We can add a bit more interest to our shield by splitting the field into two parts and giving each part a different colour. There are quite a few ways to split the field into two; they are known as divisions and each of them has its own special name. Splitting the shield vertically down the middle is known as per pale. Divisions are always followed by the two colours, so we can already create a second complete blazon-
Per pale gules and azure
Which side gets which colour? There is a general rule of blazonry involved here - things are usually described left to right and top to bottom. So our blazon above describes a shield that is red (gules) on the left side and blue (azure) on the right.
Other common divisions of the field include per fess (split horizontally across the middle), per bend (split diagonally from top left to bottom right) and per chevron (split in an upside down 'V' shape).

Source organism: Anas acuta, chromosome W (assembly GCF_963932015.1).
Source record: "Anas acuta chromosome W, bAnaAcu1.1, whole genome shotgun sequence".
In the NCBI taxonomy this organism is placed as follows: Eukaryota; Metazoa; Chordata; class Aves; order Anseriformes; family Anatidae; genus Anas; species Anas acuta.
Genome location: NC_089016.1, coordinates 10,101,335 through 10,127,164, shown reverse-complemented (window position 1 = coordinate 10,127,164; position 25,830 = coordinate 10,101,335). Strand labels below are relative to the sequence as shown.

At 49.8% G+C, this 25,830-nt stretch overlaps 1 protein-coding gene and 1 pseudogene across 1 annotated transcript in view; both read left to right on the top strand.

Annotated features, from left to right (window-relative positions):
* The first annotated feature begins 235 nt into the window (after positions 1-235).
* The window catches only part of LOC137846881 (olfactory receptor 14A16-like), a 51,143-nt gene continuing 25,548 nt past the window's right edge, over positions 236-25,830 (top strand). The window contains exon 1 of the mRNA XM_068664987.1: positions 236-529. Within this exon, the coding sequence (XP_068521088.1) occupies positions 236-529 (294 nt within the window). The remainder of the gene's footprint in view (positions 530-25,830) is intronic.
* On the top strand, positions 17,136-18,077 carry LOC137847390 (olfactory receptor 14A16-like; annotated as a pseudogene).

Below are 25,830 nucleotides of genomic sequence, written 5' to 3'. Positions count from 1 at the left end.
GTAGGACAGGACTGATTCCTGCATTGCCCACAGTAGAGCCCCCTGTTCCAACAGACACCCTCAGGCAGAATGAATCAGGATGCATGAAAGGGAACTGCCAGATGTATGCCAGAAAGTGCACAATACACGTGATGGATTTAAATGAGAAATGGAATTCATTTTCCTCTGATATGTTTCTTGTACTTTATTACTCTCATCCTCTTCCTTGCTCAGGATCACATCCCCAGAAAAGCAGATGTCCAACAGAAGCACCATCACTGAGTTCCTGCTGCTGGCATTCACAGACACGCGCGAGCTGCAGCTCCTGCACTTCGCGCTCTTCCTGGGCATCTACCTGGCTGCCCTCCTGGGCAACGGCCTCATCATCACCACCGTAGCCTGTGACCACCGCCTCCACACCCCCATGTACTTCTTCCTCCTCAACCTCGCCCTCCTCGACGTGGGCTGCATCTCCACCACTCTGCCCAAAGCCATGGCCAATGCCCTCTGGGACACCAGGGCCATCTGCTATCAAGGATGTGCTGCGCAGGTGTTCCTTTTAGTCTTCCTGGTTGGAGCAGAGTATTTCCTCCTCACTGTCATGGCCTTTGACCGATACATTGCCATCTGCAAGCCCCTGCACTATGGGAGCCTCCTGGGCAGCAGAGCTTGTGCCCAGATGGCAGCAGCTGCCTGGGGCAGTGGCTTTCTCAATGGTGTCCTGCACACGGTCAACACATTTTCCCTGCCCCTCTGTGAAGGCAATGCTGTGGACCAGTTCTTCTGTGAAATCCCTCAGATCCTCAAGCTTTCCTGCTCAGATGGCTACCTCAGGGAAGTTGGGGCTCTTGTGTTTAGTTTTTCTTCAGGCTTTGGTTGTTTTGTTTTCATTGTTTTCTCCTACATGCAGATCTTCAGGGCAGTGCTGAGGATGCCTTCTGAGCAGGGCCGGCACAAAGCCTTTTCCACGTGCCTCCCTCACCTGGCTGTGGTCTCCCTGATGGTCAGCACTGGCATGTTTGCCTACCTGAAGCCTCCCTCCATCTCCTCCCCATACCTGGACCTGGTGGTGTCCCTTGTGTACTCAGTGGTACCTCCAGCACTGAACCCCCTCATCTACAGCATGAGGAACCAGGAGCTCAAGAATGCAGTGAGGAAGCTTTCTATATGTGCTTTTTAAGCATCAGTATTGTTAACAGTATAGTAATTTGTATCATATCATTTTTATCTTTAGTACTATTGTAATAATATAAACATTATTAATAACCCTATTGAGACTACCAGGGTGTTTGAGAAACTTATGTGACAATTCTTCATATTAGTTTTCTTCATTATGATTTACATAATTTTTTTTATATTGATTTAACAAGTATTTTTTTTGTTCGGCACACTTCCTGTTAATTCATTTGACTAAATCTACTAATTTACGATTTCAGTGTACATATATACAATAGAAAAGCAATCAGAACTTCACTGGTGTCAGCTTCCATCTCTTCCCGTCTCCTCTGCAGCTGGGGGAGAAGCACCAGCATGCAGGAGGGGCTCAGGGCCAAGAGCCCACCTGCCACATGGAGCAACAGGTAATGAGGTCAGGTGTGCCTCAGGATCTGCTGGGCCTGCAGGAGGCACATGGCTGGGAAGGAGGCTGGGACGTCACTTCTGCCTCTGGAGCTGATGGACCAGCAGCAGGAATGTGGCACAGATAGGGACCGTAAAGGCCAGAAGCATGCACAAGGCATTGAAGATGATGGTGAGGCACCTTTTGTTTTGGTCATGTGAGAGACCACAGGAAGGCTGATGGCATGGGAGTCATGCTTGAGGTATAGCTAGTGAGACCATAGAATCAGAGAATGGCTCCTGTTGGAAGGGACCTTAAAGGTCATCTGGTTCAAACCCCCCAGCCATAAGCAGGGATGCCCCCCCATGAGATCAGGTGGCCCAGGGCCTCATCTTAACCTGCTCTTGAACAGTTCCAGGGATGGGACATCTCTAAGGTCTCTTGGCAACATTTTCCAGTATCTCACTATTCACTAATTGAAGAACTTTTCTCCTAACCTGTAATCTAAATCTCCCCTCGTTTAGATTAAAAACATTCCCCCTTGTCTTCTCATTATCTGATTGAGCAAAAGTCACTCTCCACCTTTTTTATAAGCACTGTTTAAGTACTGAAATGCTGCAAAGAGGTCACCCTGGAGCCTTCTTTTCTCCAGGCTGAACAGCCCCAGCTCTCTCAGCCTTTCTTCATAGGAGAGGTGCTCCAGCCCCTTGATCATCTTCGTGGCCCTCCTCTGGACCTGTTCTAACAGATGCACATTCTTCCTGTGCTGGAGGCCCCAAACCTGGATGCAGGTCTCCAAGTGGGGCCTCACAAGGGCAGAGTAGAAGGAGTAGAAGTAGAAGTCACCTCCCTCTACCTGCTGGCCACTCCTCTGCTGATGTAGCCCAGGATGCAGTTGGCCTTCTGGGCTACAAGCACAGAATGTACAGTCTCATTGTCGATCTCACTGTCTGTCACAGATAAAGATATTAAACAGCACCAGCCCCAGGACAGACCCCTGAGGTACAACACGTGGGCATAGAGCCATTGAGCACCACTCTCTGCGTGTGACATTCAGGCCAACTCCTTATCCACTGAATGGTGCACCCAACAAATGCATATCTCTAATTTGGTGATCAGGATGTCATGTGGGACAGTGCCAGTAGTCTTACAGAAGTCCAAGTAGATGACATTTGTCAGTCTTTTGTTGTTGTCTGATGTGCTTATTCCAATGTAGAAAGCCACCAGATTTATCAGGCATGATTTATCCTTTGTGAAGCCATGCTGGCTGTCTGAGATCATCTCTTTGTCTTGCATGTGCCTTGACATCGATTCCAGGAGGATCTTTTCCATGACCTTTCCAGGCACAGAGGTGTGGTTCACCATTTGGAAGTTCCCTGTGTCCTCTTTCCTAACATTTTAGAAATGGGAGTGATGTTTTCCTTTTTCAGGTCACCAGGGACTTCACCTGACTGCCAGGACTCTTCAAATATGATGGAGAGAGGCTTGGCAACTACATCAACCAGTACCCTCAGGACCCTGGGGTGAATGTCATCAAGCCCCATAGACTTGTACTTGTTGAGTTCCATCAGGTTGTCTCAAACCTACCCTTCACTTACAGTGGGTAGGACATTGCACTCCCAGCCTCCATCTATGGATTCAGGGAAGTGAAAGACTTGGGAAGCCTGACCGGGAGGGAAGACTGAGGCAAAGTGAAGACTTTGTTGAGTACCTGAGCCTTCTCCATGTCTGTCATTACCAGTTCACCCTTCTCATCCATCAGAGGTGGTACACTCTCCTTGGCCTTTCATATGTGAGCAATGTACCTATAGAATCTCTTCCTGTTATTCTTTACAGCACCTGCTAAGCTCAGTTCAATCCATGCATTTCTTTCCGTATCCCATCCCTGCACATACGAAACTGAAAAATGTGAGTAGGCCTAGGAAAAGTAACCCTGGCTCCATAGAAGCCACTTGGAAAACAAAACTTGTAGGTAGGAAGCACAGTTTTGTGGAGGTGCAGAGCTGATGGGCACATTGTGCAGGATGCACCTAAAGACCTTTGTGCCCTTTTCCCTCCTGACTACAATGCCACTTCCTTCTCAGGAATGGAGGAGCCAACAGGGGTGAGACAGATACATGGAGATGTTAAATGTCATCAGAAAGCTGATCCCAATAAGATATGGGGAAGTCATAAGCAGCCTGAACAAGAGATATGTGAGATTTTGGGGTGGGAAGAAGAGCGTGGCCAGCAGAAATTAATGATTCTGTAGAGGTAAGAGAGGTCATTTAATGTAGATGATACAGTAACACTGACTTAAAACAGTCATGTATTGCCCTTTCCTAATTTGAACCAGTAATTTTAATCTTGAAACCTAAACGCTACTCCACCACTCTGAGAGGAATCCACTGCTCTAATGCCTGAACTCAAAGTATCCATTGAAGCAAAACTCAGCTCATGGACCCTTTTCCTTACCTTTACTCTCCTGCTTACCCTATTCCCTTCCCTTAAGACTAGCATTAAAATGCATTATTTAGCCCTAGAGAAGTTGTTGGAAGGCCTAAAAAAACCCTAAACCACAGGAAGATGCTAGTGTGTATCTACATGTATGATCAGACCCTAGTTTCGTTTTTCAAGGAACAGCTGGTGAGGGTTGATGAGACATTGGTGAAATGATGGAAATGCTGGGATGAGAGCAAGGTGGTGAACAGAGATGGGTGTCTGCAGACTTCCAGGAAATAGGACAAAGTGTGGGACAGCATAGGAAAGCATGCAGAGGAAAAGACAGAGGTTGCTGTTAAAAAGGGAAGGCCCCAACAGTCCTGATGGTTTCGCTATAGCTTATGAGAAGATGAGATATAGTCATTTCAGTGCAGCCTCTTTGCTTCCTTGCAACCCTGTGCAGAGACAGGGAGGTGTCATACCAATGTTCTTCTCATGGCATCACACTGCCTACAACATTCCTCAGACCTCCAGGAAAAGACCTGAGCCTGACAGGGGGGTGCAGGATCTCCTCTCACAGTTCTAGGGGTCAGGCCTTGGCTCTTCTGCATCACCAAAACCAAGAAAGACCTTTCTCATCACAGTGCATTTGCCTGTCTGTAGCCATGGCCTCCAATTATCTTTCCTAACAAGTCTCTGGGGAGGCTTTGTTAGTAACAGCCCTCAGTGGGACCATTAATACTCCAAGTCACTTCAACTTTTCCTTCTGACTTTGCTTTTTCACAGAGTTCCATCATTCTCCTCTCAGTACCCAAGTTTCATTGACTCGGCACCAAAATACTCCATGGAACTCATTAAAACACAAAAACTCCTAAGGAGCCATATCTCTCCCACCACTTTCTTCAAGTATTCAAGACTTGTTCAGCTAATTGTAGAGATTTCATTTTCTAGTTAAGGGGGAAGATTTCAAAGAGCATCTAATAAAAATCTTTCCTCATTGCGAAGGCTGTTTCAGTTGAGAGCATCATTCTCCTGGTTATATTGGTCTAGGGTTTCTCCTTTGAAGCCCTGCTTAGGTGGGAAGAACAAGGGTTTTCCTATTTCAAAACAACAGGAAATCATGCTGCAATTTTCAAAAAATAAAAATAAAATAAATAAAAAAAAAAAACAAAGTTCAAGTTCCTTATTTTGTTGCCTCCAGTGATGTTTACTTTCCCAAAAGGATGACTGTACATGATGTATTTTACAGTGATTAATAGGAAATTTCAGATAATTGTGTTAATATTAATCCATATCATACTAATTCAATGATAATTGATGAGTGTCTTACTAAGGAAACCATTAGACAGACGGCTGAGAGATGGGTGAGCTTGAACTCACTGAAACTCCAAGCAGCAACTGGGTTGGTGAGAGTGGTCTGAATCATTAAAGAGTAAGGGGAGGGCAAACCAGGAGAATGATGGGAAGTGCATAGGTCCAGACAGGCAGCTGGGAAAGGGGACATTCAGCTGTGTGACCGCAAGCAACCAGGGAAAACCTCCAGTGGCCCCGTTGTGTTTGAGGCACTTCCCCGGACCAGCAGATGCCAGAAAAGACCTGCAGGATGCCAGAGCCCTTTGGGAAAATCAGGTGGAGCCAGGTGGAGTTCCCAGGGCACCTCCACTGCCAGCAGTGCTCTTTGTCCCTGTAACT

There is a very helpful feature of blazonry - words are always used consistenly. For example we have seen that per pale means "split vertically". Wherever the word pale appears we can be sure that it always has something to with "vertical". For example, if some things are described as being in pale it means that they are stacked vertically. Similarly, whenever you see the word fess you will know that relates to something horizontal. Once you learn a term in blazonry you will know what it means wherever it is used!
Time for your first practical - try out a few combinations of divisions and colours in the box here. Remember the division comes first, followed by two colours. You already know four divisions but only two colours, so here are a few more to experiment with:
sable (black), argent (silver, shown as white), or (gold, shown as yellow), and vert (green).
When you are ready, move on the next page, where we add some more shapes to our shield.